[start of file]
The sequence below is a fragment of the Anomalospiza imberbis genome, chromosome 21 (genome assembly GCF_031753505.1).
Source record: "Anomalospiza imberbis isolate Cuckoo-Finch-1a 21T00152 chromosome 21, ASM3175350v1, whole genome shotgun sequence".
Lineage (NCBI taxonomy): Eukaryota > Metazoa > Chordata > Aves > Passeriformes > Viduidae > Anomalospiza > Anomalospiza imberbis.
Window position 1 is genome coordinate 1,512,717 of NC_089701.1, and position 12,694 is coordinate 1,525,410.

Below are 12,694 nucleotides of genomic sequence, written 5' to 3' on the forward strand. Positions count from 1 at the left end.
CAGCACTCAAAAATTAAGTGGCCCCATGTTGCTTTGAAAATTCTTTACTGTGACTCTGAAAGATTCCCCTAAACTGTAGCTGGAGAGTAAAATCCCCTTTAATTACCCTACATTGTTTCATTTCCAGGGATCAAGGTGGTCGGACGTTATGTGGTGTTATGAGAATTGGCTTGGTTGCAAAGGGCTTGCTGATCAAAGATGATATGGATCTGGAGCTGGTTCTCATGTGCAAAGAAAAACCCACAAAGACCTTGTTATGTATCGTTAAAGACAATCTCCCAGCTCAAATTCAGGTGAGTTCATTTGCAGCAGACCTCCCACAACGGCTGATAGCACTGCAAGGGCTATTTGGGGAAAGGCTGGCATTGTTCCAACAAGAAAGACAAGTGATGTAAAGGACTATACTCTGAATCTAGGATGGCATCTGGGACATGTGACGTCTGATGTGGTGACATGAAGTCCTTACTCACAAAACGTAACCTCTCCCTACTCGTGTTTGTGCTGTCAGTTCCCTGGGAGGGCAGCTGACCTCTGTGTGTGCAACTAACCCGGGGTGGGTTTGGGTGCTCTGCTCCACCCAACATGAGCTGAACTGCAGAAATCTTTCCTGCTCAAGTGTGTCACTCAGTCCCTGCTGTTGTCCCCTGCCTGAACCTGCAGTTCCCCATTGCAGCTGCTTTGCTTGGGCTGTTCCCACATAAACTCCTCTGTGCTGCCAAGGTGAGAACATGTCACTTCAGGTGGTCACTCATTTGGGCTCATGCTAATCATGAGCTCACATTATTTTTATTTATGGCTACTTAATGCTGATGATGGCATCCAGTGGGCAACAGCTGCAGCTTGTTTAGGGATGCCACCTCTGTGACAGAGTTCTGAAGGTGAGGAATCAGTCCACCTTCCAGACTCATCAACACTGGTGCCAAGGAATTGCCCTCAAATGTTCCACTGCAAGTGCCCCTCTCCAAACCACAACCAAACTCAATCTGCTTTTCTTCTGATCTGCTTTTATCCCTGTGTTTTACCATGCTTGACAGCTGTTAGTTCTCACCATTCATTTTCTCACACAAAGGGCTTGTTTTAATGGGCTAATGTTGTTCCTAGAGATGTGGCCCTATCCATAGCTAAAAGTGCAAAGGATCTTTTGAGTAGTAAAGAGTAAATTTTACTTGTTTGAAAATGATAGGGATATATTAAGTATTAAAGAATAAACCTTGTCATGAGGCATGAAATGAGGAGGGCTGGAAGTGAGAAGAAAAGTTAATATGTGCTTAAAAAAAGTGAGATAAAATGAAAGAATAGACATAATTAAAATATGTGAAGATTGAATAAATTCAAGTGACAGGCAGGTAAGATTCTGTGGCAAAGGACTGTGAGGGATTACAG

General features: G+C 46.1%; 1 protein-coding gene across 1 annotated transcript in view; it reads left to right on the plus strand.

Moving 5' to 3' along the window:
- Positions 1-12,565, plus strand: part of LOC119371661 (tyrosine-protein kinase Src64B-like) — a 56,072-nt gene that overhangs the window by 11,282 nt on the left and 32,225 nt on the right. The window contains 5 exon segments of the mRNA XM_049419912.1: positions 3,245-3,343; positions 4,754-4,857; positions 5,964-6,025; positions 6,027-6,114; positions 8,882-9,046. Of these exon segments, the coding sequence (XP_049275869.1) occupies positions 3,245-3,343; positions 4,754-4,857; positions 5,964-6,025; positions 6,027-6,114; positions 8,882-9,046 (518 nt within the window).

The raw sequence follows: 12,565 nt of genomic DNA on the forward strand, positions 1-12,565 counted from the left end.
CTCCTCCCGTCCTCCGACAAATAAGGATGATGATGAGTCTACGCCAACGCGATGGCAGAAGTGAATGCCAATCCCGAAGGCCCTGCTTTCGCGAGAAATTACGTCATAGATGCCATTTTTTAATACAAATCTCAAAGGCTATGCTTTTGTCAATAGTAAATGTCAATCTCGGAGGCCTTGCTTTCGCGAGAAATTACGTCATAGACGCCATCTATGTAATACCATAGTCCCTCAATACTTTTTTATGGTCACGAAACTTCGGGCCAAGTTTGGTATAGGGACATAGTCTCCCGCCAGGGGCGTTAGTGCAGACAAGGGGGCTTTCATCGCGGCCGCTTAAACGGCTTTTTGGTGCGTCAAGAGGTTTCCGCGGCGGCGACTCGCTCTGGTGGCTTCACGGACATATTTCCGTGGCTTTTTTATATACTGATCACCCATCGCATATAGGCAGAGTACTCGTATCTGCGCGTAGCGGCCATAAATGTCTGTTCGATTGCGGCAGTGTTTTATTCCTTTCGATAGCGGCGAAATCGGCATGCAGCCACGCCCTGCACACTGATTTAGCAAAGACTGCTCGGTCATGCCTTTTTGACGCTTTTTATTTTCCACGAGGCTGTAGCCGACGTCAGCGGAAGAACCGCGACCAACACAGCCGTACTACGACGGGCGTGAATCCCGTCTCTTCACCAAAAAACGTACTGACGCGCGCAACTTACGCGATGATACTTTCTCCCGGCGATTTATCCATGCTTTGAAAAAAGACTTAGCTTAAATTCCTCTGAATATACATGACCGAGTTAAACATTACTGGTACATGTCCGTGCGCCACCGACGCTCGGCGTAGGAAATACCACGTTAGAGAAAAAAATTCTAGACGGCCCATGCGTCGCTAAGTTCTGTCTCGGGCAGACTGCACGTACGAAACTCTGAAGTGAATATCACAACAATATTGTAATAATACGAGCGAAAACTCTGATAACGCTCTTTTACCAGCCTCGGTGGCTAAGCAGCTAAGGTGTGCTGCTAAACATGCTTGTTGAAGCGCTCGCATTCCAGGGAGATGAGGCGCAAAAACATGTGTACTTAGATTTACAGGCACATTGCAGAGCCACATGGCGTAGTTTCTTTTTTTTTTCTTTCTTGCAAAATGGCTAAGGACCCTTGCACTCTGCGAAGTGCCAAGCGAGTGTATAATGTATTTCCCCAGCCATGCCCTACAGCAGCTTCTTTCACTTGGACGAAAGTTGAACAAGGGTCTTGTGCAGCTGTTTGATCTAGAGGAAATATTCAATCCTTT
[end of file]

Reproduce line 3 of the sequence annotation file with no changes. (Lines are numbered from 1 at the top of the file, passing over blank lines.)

Lineage (NCBI taxonomy): Eukaryota > Metazoa > Chordata > Aves > Passeriformes > Viduidae > Anomalospiza > Anomalospiza imberbis.